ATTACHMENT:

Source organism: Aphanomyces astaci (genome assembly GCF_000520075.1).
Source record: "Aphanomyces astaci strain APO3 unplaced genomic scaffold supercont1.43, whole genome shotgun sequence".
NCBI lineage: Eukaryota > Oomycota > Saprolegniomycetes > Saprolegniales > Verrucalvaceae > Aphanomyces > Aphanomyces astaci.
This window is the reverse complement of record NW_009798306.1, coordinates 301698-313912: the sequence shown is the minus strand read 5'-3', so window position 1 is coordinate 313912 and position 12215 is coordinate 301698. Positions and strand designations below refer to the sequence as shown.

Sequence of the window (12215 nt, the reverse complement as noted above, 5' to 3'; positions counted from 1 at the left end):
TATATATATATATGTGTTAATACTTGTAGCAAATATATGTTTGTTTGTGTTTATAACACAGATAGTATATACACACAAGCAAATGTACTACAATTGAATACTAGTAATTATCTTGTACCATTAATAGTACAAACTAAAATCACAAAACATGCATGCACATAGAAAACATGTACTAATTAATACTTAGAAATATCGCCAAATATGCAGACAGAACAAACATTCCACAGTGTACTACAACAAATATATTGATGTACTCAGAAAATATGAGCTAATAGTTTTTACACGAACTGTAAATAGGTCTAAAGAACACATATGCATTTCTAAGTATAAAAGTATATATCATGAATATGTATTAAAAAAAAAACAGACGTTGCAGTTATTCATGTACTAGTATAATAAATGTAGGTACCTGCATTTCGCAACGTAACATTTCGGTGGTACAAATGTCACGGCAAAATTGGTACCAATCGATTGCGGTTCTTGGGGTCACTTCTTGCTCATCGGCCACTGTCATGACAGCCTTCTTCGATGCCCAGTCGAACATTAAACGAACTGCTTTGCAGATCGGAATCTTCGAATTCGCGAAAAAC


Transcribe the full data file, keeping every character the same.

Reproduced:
Source organism: Aphanomyces astaci (genome assembly GCF_000520075.1).
Source record: "Aphanomyces astaci strain APO3 unplaced genomic scaffold supercont1.43, whole genome shotgun sequence".
NCBI lineage: Eukaryota > Oomycota > Saprolegniomycetes > Saprolegniales > Verrucalvaceae > Aphanomyces > Aphanomyces astaci.
This window is the reverse complement of record NW_009798306.1, coordinates 301698-313912: the sequence shown is the minus strand read 5'-3', so window position 1 is coordinate 313912 and position 12215 is coordinate 301698. Positions and strand designations below refer to the sequence as shown.

Sequence of the window (12215 nt, the reverse complement as noted above, 5' to 3'; positions counted from 1 at the left end):
TATATATATATATGTGTTAATACTTGTAGCAAATATATGTTTGTTTGTGTTTATAACACAGATAGTATATACACACAAGCAAATGTACTACAATTGAATACTAGTAATTATCTTGTACCATTAATAGTACAAACTAAAATCACAAAACATGCATGCACATAGAAAACATGTACTAATTAATACTTAGAAATATCGCCAAATATGCAGACAGAACAAACATTCCACAGTGTACTACAACAAATATATTGATGTACTCAGAAAATATGAGCTAATAGTTTTTACACGAACTGTAAATAGGTCTAAAGAACACATATGCATTTCTAAGTATAAAAGTATATATCATGAATATGTATTAAAAAAAAAACAGACGTTGCAGTTATTCATGTACTAGTATAATAAATGTAGGTACCTGCATTTCGCAACGTAACATTTCGGTGGTACAAATGTCACGGCAAAATTGGTACCAATCGATTGCGGTTCTTGGGGTCACTTCTTGCTCATCGGCCACTGTCATGACAGCCTTCTTCGATGCCCAGTCGAACATTAAACGAACTGCTTTGCAGATCGGAATCTTCGAATTCGCGAAAAAC